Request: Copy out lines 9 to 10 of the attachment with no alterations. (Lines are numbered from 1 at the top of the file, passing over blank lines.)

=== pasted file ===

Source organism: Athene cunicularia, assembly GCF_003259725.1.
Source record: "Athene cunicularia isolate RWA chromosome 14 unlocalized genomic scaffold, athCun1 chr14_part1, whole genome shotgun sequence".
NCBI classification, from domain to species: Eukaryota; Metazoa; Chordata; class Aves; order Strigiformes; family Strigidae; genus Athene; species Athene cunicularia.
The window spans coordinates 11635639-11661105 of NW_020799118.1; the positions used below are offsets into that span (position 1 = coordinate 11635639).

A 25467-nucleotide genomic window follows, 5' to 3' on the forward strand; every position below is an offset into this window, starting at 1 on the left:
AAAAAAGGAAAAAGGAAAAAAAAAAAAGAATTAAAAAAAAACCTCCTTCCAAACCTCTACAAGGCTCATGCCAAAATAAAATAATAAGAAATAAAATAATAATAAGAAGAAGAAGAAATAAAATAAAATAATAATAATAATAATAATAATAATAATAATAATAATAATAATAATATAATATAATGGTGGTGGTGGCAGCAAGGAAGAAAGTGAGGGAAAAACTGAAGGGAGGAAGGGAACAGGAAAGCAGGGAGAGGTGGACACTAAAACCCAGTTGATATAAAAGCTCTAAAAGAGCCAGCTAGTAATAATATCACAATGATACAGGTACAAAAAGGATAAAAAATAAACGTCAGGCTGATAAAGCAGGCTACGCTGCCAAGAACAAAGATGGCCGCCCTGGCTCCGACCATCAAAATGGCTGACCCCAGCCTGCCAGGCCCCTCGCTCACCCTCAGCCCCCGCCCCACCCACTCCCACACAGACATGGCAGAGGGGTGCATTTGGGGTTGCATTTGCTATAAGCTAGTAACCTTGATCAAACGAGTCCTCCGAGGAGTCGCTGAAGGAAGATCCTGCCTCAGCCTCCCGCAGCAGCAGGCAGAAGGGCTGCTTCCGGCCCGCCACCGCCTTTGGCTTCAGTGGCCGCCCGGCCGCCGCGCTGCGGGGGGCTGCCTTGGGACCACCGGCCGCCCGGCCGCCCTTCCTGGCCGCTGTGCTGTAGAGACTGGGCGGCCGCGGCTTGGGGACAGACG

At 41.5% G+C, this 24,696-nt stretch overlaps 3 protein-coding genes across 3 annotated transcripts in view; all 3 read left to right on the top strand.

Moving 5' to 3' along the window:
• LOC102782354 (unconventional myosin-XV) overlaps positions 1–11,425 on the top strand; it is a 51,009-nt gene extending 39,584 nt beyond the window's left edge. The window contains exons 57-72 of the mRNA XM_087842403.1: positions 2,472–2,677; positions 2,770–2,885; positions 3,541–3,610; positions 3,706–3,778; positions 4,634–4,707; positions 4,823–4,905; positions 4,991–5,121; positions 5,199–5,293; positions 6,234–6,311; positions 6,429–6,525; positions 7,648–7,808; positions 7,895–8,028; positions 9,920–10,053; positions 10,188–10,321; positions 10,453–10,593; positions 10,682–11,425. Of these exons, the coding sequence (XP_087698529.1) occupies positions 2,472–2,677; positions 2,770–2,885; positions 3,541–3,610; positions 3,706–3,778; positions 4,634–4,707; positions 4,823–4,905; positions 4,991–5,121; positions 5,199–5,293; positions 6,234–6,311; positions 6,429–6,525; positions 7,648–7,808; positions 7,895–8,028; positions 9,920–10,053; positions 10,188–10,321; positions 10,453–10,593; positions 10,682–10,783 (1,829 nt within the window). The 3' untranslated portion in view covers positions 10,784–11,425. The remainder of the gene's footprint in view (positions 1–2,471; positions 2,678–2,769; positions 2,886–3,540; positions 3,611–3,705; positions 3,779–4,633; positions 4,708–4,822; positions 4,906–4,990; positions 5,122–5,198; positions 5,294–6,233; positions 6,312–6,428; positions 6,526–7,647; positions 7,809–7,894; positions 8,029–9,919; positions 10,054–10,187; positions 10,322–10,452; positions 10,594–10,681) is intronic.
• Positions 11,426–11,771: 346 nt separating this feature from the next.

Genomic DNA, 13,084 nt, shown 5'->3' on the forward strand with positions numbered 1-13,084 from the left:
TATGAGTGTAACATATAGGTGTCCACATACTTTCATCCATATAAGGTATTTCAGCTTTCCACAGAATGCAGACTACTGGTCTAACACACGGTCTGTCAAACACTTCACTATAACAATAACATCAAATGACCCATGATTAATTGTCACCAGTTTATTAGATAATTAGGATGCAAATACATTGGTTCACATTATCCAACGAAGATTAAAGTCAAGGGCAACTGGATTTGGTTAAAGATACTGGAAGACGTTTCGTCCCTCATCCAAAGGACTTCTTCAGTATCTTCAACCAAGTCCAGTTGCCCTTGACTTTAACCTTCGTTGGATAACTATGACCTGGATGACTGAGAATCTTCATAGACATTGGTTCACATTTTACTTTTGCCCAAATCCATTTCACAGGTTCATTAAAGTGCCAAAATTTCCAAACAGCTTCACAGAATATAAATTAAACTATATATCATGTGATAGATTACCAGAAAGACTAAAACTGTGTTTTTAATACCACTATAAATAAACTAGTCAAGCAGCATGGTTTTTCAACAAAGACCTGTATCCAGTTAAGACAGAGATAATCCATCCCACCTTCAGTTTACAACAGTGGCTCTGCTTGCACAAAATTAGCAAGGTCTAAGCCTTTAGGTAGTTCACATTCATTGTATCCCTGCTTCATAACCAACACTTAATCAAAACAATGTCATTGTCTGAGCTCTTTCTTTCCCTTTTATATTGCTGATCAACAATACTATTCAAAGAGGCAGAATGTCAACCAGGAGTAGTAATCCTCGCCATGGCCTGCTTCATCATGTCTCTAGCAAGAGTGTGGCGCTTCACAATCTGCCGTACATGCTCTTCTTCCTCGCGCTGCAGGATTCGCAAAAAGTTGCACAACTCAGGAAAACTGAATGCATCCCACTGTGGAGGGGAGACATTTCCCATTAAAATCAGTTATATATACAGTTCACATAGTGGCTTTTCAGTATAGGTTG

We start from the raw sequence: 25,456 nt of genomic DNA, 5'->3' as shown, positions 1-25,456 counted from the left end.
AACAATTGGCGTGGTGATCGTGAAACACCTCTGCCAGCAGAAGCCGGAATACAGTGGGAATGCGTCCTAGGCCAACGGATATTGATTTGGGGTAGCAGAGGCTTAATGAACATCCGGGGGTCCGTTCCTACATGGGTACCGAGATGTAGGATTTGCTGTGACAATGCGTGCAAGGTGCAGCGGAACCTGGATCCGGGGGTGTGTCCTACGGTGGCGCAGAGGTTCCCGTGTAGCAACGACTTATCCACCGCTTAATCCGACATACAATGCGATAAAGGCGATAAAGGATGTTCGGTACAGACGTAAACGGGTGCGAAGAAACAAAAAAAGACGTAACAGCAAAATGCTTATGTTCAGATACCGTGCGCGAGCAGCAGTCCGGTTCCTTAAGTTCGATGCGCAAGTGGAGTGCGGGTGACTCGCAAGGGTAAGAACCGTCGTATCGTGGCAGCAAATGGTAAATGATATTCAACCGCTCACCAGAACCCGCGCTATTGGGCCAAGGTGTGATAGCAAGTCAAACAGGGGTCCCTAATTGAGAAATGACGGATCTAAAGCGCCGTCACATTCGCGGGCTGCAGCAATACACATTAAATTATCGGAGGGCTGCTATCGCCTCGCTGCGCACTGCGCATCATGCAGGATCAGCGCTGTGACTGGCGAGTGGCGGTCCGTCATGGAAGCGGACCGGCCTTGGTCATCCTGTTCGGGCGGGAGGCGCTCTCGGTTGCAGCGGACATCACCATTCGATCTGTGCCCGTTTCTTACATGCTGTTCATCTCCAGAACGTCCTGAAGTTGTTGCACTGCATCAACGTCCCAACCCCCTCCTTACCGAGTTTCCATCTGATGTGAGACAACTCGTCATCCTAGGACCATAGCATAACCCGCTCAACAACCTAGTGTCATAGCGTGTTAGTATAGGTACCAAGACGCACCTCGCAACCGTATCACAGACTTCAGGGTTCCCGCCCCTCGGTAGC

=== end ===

• LOC102782354 (unconventional myosin-XV) overlaps positions 1–11,425 on the top strand; it is a 51,009-nt gene extending 39,584 nt beyond the window's left edge. The window contains exons 57-72 of the mRNA XM_087842403.1: positions 2,472–2,677; positions 2,770–2,885; positions 3,541–3,610; positions 3,706–3,778; positions 4,634–4,707; positions 4,823–4,905; positions 4,991–5,121; positions 5,199–5,293; positions 6,234–6,311; positions 6,429–6,525; positions 7,648–7,808; positions 7,895–8,028; positions 9,920–10,053; positions 10,188–10,321; positions 10,453–10,593; positions 10,682–11,425. Of these exons, the coding sequence (XP_087698529.1) occupies positions 2,472–2,677; positions 2,770–2,885; positions 3,541–3,610; positions 3,706–3,778; positions 4,634–4,707; positions 4,823–4,905; positions 4,991–5,121; positions 5,199–5,293; positions 6,234–6,311; positions 6,429–6,525; positions 7,648–7,808; positions 7,895–8,028; positions 9,920–10,053; positions 10,188–10,321; positions 10,453–10,593; positions 10,682–10,783 (1,829 nt within the window). The 3' untranslated portion in view covers positions 10,784–11,425. The remainder of the gene's footprint in view (positions 1–2,471; positions 2,678–2,769; positions 2,886–3,540; positions 3,611–3,705; positions 3,779–4,633; positions 4,708–4,822; positions 4,906–4,990; positions 5,122–5,198; positions 5,294–6,233; positions 6,312–6,428; positions 6,526–7,647; positions 7,809–7,894; positions 8,029–9,919; positions 10,054–10,187; positions 10,322–10,452; positions 10,594–10,681) is intronic.
• Positions 11,426–11,771: 346 nt separating this feature from the next.